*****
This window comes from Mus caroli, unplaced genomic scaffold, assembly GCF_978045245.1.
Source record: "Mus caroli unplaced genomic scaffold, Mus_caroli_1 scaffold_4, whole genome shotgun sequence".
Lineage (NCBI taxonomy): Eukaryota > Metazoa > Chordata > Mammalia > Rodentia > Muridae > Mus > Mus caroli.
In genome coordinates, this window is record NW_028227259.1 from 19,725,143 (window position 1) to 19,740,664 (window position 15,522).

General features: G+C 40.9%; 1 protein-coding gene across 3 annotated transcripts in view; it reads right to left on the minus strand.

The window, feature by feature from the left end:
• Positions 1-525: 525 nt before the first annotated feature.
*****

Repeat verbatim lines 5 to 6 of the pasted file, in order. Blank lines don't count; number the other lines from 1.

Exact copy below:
General features: G+C 40.9%; 1 protein-coding gene across 3 annotated transcripts in view; it reads right to left on the minus strand.

The window, feature by feature from the left end: